KCPS implementing new discipline system aimed at reforming student reaction to conflict

KANSAS CITY, Mo. -- Kansas City Public Schools is speaking out after FOX 4 first aired video Thursday of a middle school fight. The district openly addressed the fight and explained even before this incident, KCPS has started to implement a new type of discipline.

“Anger is a normal emotion, we all get angry, but what we do with that anger is what we want to try teach our scholars,” Assistant Superintendent Anthony Lewis, Ph.D. said.

Lewis said the district uses moments like a Central Middle School fight caught on camera, as a learning experience. The cell phone video shows two female students fighting one another in a hallway near a stairwell with dozens of students in the background.

“If it gets to the part where there is a fight, how can we look at this as a learning opportunity to prevent more of these incidents from occurring?” Lewis said.

Long before last week’s fight, Lewis said the district has already been examining ways to change the way students think and react, through a tactic called Restorative Justice.

Annette Lantz-Simmons is the executive director at the Center for Conflict Resolution. Her office trained KCPS Superintendent Mark Bedell, Ph.D. and his direct staff after he showed interest in learning how to implement Restorative Justice throughout the district.

“In the midst of something like that, they’re emotional. They don’t think of those consequences that happen. So restorative processes slows that down and helps there be learning moments in that,” Lantz-Simmons said.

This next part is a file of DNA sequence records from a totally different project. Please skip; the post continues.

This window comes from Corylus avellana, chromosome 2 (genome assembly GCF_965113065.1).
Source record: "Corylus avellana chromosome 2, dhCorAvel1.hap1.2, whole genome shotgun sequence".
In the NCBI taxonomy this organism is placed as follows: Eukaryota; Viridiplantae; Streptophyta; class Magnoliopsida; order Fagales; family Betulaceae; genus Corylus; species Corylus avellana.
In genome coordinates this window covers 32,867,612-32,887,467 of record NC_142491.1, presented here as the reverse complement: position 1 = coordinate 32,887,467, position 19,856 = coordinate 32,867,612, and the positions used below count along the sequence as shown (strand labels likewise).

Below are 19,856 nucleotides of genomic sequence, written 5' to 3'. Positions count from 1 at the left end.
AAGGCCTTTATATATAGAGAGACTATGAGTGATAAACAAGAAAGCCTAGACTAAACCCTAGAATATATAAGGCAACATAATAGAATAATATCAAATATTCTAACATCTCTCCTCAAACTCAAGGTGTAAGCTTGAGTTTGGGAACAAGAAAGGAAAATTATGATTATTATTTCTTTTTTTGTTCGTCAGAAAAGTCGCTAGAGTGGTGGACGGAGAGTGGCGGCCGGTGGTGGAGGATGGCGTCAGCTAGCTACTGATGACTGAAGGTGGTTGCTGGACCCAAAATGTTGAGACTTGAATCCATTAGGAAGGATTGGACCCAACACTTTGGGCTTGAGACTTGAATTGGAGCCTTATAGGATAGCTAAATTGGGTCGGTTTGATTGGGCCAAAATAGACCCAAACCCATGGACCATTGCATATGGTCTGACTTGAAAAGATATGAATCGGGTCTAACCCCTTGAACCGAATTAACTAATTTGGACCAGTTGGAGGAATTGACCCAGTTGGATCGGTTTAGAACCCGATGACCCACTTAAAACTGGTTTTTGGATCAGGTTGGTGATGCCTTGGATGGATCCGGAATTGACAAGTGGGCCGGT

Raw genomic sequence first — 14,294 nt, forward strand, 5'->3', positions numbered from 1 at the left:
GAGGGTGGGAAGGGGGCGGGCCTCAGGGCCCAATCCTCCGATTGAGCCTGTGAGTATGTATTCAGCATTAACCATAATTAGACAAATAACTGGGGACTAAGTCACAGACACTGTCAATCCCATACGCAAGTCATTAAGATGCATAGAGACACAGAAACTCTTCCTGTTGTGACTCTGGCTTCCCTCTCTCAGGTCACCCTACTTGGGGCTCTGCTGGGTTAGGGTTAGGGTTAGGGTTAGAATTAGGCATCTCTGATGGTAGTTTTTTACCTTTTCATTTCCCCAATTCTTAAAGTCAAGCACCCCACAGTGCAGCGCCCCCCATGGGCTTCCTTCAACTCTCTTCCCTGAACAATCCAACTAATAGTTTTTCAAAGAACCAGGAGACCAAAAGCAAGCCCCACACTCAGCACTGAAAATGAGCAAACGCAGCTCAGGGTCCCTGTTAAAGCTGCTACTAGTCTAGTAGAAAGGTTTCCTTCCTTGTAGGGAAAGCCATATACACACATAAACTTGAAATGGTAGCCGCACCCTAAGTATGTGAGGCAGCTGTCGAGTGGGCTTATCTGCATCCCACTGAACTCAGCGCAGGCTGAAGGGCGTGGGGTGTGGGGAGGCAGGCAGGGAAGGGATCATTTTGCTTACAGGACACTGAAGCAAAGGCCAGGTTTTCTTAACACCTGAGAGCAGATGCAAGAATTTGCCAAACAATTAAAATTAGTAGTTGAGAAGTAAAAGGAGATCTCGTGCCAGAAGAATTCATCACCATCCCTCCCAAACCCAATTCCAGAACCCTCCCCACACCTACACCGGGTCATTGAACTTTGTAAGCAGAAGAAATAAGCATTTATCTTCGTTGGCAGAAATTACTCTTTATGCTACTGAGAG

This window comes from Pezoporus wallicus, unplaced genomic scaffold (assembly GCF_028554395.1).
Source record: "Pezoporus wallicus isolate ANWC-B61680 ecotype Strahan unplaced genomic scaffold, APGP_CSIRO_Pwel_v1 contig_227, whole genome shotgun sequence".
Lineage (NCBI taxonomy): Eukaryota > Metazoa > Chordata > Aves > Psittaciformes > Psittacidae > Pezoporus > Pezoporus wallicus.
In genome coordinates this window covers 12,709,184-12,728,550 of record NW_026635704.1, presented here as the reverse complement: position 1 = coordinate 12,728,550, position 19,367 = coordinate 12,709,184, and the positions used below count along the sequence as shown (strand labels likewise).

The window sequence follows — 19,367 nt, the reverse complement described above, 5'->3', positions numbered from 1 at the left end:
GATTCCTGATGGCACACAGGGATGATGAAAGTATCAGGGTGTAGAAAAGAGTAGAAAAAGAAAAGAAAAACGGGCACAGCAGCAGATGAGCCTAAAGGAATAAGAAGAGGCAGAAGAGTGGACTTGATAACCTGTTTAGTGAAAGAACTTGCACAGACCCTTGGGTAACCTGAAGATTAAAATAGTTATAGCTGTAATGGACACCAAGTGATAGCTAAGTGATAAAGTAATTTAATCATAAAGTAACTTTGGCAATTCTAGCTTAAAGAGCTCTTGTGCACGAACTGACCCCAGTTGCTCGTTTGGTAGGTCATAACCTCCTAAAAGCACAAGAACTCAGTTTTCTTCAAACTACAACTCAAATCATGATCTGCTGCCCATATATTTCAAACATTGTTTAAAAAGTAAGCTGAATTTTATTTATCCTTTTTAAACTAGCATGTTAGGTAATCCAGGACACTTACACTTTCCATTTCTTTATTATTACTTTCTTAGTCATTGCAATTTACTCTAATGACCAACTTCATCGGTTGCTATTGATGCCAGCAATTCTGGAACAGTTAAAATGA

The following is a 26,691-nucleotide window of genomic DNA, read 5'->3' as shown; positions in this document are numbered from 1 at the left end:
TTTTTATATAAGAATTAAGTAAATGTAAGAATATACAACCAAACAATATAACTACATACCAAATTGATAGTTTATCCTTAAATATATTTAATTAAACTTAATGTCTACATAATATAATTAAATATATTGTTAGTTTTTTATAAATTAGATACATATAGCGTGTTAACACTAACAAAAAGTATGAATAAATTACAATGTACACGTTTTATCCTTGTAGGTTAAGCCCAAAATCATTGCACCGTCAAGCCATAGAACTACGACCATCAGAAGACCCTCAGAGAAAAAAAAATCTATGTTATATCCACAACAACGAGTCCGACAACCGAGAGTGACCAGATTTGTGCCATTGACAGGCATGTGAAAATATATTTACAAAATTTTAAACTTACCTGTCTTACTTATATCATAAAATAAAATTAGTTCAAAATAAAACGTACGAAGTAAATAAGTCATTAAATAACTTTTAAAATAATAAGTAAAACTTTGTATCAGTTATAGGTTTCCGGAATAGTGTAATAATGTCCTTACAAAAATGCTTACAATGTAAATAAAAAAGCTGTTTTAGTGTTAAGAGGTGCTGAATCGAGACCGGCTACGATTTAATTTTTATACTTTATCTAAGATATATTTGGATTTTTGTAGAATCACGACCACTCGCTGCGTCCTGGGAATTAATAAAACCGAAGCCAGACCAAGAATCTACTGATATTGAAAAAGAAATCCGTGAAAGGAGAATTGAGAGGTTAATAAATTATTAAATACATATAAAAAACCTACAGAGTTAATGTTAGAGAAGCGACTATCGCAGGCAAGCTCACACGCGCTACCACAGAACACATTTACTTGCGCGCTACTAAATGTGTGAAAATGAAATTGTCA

She said the goal is to restore or repair relationships damaged by some sort of harm.

“Whenever there’s an incident, instead of just bringing the students in separately, they bring students in together, they talk about it, and restore the relationship and mend the relationship,” she said.

The director said the idea has show success in other states, and she said it’s different than a top-down model of telling kids.

“You did this; now you’re in trouble.” she said, “If the only thing they see is an authority telling them what is going to happen to them because of something they did, then they are never going to learn to think for themselves.”

The district believes they can cut down violence in schools by bringing together fighting parties, talking through problems, and letting kids know the adults are listening.

“We can’t stop all fights but what we can do is provide spaces and opportunities for students to feel comfortable going to an adult in that building and letting them know, ‘Hey I’m experiencing this issue, you may want to talk to this student,’”Lewis said.

KCPS said it will have several assistant superintendents at the Central Middle School campus next week to take a “full, 360-degree look” at the school. From that point, Lewis said they’ll reassess and plan how to address any issues.